Notes: I walked .3 miles and counted birds for 1 hour. Weather was foggy and calm with a temp of 59F.


Friday, August 22, 2014

Birding Maine’s Rangeley District

1. 7-2-14 pinto Horse on the road to Rangeley 7-2-14

July 2, 2014: We slept in a bit on July first, then did some errands and birded locally, but by July 2nd we were up and out the door on our way to the Rangeley District of Maine. I first fell in love with this area from reading the books by Louise Dickinson Rich. She lived here in the early Twentieth Century and wrote vividly about her life in this area. Her descriptions of the mountains, lakes and towns were so accurate, that I use to read the books with the Maine Gazetteer in my hands and I would look each place up on the map as I read about it! When Gus and I lived in Livermore Falls, Maine for almost two years, I had him drive me to the places she wrote about in her books so I could see them for myself. Thus, I knew from experience that the Rangeley district was beautiful, but what I didn’t know then was how birdy it was! After seeing Chris and Micheal’s reactions to the White Mountains of New Hampshire, I just knew I had to take them to Rangeley. Plus, every birder we met and talked to said we had to bird Boy Scout Road.

2. micheal n horse-kab On Wednesday morning we were up early and out the door. We drove up through Turner, Maine and into Mexico, Maine where we turned North on Route 17 towards Rangeley, Maine. We hadn’t gone far before I spotted a pair of Broad-winged hawks riding the thermals over the warming mountain ridges. As of that moment, Chris had not photographed or seen a Broad-winged hawk. With little to no traffic on the road, I pulled over and he jumped out to get his shot. We ended up doing a travel count for the next five miles in which we counted 14 species of birds. Our birding adventure was once again under way!

3. chris feeds horse-kab Farther along the road we came upon such a picturesque scene of a horse in a pasture that we had to stop and take pictures. I happen to have an apple in the car for part of our lunch. We all agreed to break the apple up and feed it to this beautiful and friendly horse. I don’t say much about it anymore, but horses are my secret love, and this one was a beauty! Piebald pintos are just about my favorite color of horse!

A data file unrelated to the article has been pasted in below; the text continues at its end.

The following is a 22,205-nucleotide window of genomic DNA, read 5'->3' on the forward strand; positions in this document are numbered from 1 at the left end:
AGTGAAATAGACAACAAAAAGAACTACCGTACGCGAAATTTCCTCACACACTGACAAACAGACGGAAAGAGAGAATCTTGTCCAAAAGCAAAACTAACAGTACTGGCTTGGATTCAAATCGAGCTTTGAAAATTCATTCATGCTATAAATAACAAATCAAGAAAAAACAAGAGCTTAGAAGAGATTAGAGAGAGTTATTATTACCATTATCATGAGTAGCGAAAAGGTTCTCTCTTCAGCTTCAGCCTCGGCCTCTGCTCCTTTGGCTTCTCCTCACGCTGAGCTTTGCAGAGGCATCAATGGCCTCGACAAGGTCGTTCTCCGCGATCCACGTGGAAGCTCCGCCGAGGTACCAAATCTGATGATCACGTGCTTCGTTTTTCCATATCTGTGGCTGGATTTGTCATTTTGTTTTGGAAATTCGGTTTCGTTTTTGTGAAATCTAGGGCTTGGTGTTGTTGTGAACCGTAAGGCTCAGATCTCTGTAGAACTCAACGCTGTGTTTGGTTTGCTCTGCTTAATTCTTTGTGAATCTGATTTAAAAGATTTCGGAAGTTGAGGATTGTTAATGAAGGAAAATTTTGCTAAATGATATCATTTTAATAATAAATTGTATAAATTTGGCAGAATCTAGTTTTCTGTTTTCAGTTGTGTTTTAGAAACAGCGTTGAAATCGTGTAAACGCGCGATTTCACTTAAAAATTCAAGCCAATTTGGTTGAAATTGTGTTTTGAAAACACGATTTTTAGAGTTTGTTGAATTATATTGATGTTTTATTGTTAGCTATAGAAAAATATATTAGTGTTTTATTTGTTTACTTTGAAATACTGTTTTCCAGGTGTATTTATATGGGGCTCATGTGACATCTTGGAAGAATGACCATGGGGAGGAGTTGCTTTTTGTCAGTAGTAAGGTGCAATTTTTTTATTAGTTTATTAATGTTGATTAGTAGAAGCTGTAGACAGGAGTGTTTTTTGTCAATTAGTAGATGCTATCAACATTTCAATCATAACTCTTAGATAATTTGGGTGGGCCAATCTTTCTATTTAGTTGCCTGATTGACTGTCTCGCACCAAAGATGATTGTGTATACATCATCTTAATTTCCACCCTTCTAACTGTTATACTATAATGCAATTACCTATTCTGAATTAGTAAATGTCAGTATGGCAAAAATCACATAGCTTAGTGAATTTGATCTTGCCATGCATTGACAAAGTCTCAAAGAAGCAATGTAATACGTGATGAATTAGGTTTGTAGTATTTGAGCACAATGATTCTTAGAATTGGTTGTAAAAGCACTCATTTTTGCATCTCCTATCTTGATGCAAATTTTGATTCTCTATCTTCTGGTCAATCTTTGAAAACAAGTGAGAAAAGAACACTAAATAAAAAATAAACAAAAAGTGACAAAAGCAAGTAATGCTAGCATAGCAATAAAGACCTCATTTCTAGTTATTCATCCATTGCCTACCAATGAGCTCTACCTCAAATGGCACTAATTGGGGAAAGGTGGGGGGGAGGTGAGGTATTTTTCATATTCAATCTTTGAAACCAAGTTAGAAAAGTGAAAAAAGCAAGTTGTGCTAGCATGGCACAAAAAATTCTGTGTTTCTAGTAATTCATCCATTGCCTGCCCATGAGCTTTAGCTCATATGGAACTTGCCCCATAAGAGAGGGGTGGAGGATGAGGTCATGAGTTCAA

4. coos canyon-kab Eventually we got to the Town of Byron where we stopped to take in the views of Coos Canyon. While the scenery was beautiful, we really didn’t see many birds at this location. There are picnic tables and a parking lot, and across the street is a gift shop and store where you can buy or rent supplies to pan for gold in the nearby river.

5. liquid gold-kab To me, the water itself is liquid gold!


6. privy-kab Oh, and they do provide for the necessary conveniences!

On and on we drove, climbing ever upwards to the Rangeley Mountains, until we came to a place called Height of Land; one of the most spectacular views in all of Maine! It is one of the places I read about in Louise Dickenson Rich’s books and it does not disappoint! Chris and Micheal loved this place, and I thought of a friend of mine named Donna, who loves to hike. She wants to hike the Appalachian  Trail, and the trail goes right through here! Come visit me Donna and I will take you here!

7. height of land-kab The view from Height of Land


8. field of flowers-kab Down the grassy slope the fields were full of wildflowers!

Confetti on the mountainside!

9. singing yellowthroat-kab I was surprised to find this Common Yellowthroat singing on the mountainside!

They are usually found near water!

10. lupine-kab We even found a few lupine still in bloom!


11. hairy woodpecker-kab As we travelled farther up the road we stopped at yet another roadside rest area where we hoped we might find a American three-toed woodpecker or a Black-backed woodpecker, but no luck. While I was busy trying to locate this Hairy Woodpecker, Chris was off in a different area where he saw a Ruby-throated hummingbird but I did not. So, I did not get that species on my list, and it would have been my first sighting of a Rubythroat in Franklin County, Maine!

12. blackburnian warbler-kab With all of our stops, it was after eleven a.m. by the time we located Boy Scout Road and started birding. With the sun high in the sky the humidity built up and it wasn’t long before we were sticky and uncomfortable. Still, it did no stop us from birding. Boy Scout road is a dirt road that runs along the Kennebago River. You can drive in about 2 miles to where it ends and you have to either turn around, or get out and hike a grassy trail into the woods. We drove the entire thing, stopping numerous time to get out and photograph and identify birds. It was on this road where we started to see some of the warblers Chris came here to get on his Life List. One of the first warblers we spotted was a Blackburnian feeding high in the tree canopy. Still, even in the dense green light you can see the flame orange throat so typical of the male Blackburnian! (photo above)

13. northern parula-kab We found a fabulous Northern Parula starting down at us!

Notice how the yellow on the chin bleeds right into the lower part of the beak. This is a good field mark for this species.

14. bunch berries-kab In the woods alongside the road we found a cluster of Bunchberries with their hearts open wide to the sky! But beyond the tree-line the thunderheads built, warning us of coming danger.

15. thunderheads-kabHunger, heat, and humidity drove us out of the woods and down off the mountains. Instead of driving back down Route 17 through Rumford, I decided to take the boys back through Farmington, Maine. I knew there were restaurants there where we could find a place to eat, and then, if the weather held, we could perhaps drop by my in-law’s house where Chris could hopefully get a photo of a Wood thrush. They currently had a pair feeding out in the open on their lawn!